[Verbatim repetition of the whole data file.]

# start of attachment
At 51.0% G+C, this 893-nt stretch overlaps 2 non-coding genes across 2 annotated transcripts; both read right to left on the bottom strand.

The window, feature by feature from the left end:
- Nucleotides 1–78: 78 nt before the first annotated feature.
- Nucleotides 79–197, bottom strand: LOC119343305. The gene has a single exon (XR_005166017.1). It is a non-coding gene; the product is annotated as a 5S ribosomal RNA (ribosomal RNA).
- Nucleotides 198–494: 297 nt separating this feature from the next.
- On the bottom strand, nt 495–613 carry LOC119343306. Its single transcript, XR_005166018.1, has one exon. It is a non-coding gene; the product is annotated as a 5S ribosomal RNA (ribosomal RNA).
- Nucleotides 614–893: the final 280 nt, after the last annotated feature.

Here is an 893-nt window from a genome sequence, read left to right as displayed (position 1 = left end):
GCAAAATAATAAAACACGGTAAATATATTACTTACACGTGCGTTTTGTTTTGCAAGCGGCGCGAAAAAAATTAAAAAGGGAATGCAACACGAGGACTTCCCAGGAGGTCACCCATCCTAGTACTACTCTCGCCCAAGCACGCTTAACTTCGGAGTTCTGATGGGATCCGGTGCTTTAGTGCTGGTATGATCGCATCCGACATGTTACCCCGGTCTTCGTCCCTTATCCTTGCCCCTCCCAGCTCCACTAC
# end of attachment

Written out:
At 51.0% G+C, this 893-nt stretch overlaps 2 non-coding genes across 2 annotated transcripts; both read right to left on the bottom strand.

The window, feature by feature from the left end:
- Nucleotides 1–78: 78 nt before the first annotated feature.
- Nucleotides 79–197, bottom strand: LOC119343305. The gene has a single exon (XR_005166017.1). It is a non-coding gene; the product is annotated as a 5S ribosomal RNA (ribosomal RNA).
- Nucleotides 198–494: 297 nt separating this feature from the next.
- On the bottom strand, nt 495–613 carry LOC119343306. Its single transcript, XR_005166018.1, has one exon. It is a non-coding gene; the product is annotated as a 5S ribosomal RNA (ribosomal RNA).
- Nucleotides 614–893: the final 280 nt, after the last annotated feature.

Here is an 893-nt window from a genome sequence, read left to right as displayed (position 1 = left end):
GCAAAATAATAAAACACGGTAAATATATTACTTACACGTGCGTTTTGTTTTGCAAGCGGCGCGAAAAAAATTAAAAAGGGAATGCAACACGAGGACTTCCCAGGAGGTCACCCATCCTAGTACTACTCTCGCCCAAGCACGCTTAACTTCGGAGTTCTGATGGGATCCGGTGCTTTAGTGCTGGTATGATCGCATCCGACATGTTACCCCGGTCTTCGTCCCTTATCCTTGCCCCTCCCAGCTCCACTAC